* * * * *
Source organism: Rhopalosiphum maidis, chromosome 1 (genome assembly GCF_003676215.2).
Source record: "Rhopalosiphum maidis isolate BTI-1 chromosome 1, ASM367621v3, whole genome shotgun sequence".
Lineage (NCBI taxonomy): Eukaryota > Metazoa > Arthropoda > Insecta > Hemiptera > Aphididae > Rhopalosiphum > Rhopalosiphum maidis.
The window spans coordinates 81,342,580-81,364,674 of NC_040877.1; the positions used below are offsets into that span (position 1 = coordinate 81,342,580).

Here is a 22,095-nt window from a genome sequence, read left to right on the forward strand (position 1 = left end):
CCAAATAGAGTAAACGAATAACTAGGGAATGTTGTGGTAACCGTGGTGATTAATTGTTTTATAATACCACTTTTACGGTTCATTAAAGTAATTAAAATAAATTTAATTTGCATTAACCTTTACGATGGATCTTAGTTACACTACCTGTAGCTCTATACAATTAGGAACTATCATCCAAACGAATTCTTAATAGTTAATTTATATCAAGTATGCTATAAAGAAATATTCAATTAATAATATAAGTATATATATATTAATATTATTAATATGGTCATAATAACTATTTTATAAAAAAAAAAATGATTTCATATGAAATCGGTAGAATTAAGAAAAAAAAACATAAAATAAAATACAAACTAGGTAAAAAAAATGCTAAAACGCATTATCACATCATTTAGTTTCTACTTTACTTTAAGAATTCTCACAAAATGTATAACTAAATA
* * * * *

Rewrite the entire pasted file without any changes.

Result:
Source organism: Rhopalosiphum maidis, chromosome 1 (genome assembly GCF_003676215.2).
Source record: "Rhopalosiphum maidis isolate BTI-1 chromosome 1, ASM367621v3, whole genome shotgun sequence".
Lineage (NCBI taxonomy): Eukaryota > Metazoa > Arthropoda > Insecta > Hemiptera > Aphididae > Rhopalosiphum > Rhopalosiphum maidis.
The window spans coordinates 81,342,580-81,364,674 of NC_040877.1; the positions used below are offsets into that span (position 1 = coordinate 81,342,580).

Here is a 22,095-nt window from a genome sequence, read left to right on the forward strand (position 1 = left end):
CCAAATAGAGTAAACGAATAACTAGGGAATGTTGTGGTAACCGTGGTGATTAATTGTTTTATAATACCACTTTTACGGTTCATTAAAGTAATTAAAATAAATTTAATTTGCATTAACCTTTACGATGGATCTTAGTTACACTACCTGTAGCTCTATACAATTAGGAACTATCATCCAAACGAATTCTTAATAGTTAATTTATATCAAGTATGCTATAAAGAAATATTCAATTAATAATATAAGTATATATATATTAATATTATTAATATGGTCATAATAACTATTTTATAAAAAAAAAAATGATTTCATATGAAATCGGTAGAATTAAGAAAAAAAAACATAAAATAAAATACAAACTAGGTAAAAAAAATGCTAAAACGCATTATCACATCATTTAGTTTCTACTTTACTTTAAGAATTCTCACAAAATGTATAACTAAATA